Three Dangerous Myths in Entrepreneurship

Myth 1: Be Your Own Boss

Being an entrepreneur does not necessarily mean you have no bosses. That's only partially true.

As a sole proprietor, you actually end up with many bosses. Customers are the obvious ones. But then there are the people you owe money to, the people who owe you money, your partners or those you formed strategic alliances with and your employees. At some point, all of these groups call the shots in some fashion.

Investors, should you have any, are most definitely your bosses, considering their money carries weight into how you run things.

If ultimate freedom is what you truly seek, then you're going to have to learn to live without any relationships or dependents. It may sound a bit harsh but it's the only real way to have "no one to answer to."

The only sense in which you are "your own boss” is that you have the freedom to decide what risks to take and what hours to work…as long as your customers and investors are happy.

Myth 2: Getting Investors is Always a Win

Business schools and entrepreneurship classes are to blame for this myth as they teach the steps to starting a business are: develop a business plan and get financed. While there is some truth to this, as investment in your company is often a good sign, it's not always the case.

Finding investors is a conditional win. It's a only a positive thing IF…

  1. You need investors and can use the money to grow the business
  2. You find compatible investors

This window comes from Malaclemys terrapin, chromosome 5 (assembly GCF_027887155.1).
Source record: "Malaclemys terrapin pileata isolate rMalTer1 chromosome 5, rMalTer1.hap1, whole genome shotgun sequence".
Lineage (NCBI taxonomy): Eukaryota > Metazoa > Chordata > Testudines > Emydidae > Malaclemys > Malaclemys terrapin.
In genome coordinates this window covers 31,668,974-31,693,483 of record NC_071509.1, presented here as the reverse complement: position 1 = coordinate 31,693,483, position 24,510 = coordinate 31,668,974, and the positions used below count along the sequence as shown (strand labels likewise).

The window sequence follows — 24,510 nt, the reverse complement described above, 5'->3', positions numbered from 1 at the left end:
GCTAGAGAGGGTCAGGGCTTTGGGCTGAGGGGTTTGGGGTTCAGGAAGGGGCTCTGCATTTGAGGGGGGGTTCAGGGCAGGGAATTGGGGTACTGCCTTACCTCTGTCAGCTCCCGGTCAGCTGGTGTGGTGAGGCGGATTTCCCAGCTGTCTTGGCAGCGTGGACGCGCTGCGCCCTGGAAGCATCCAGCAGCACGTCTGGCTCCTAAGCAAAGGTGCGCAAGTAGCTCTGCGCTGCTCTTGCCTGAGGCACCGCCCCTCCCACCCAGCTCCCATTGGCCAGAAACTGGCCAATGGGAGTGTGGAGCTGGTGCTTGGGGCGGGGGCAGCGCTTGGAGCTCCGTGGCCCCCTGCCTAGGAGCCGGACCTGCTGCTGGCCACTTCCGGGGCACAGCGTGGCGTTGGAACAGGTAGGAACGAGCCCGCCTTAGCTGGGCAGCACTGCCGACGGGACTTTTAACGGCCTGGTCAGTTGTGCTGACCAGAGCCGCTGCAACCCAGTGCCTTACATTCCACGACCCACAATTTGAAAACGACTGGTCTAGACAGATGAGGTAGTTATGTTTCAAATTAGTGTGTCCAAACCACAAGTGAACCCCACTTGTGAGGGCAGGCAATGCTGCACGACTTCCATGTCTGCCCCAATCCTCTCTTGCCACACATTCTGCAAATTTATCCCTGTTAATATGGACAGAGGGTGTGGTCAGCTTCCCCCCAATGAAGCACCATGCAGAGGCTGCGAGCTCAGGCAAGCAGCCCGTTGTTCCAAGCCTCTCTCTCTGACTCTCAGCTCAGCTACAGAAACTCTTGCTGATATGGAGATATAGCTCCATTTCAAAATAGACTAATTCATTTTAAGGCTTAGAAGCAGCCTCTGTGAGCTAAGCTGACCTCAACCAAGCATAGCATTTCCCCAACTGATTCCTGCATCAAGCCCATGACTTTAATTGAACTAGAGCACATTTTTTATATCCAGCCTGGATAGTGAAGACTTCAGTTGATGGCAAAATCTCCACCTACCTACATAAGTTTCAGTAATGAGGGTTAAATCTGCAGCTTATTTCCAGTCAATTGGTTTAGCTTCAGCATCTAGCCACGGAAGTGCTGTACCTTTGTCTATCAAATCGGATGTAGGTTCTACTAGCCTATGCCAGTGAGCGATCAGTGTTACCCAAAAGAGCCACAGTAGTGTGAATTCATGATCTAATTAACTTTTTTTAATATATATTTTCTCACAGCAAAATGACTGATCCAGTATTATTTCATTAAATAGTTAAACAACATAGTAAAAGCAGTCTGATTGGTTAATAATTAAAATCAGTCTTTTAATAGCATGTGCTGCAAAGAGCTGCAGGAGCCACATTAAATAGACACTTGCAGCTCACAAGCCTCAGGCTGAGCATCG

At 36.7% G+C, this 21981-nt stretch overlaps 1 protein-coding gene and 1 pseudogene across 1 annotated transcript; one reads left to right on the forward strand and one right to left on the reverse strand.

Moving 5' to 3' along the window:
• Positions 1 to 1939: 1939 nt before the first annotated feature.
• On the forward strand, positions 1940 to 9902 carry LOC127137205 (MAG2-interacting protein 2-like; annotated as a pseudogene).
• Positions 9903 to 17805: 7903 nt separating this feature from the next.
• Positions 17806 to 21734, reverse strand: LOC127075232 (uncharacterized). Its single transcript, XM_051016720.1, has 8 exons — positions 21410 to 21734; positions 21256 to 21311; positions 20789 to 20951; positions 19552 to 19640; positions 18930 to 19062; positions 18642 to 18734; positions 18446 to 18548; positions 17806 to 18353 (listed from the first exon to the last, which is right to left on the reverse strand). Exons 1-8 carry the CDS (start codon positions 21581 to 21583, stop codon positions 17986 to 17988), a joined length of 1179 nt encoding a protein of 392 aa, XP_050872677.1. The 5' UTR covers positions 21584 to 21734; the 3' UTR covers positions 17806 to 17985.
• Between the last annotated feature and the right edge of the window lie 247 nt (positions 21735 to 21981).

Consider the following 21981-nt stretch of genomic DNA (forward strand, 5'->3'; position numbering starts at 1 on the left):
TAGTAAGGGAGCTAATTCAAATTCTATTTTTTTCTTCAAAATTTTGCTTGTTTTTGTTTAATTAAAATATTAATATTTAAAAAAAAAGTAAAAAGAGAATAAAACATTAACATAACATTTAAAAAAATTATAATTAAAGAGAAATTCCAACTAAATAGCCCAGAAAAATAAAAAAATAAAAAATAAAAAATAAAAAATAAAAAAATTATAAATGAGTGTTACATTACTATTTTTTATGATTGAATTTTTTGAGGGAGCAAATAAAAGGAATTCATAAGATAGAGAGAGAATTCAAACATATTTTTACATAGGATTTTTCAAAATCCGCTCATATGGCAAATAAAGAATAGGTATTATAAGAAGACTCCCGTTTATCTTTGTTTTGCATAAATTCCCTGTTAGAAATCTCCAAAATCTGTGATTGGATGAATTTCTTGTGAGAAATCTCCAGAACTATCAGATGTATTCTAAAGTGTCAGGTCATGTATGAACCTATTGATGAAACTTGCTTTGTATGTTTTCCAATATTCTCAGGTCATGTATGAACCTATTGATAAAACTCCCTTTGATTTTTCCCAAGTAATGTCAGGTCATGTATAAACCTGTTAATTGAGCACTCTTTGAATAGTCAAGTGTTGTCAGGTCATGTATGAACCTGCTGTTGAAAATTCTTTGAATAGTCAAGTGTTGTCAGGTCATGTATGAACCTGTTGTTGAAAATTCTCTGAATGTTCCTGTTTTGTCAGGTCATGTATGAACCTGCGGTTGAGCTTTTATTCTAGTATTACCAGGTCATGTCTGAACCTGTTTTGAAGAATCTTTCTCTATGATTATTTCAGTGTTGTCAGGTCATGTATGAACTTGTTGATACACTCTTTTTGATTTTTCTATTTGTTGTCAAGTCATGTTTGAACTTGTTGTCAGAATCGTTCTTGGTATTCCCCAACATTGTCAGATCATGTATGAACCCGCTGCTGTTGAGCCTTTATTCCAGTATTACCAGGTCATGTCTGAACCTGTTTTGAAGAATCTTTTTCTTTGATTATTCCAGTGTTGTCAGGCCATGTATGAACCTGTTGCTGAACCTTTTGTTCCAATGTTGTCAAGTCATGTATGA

If you can build your company without investment, take the chance to do it. Being the sole owner of your business without having to worry about the requirements of investors is worth the experience of finding financial support from other sources even if it's a bit more difficult. If it's a choice between growing slowly without investors versus growing faster with them remember, slow growth is still growth, and survival is what counts.

Myth 3: The More Money, the Better

For most startups, there's a point where the resources should match the opportunity. Don't be overambitious, meaning build your business without overspending. Just because you have the money, it doesn't mean the more you spend the more you'll grow.

So if you want to be an entrepreneur because:

  • You don't want to answer to anyone
  • You think having someone else foot the bills for your business would be fun
  • Or you've got a pile of money stacked up, just begging to be put into a new venture ...

… you may be asking to become a victim of alluring but dangerous half-truths.

Think it through.

 

 

By: Kevin Hickman

This content was re-blogged from Tim Berry, Guest Blogger for the sba.gov website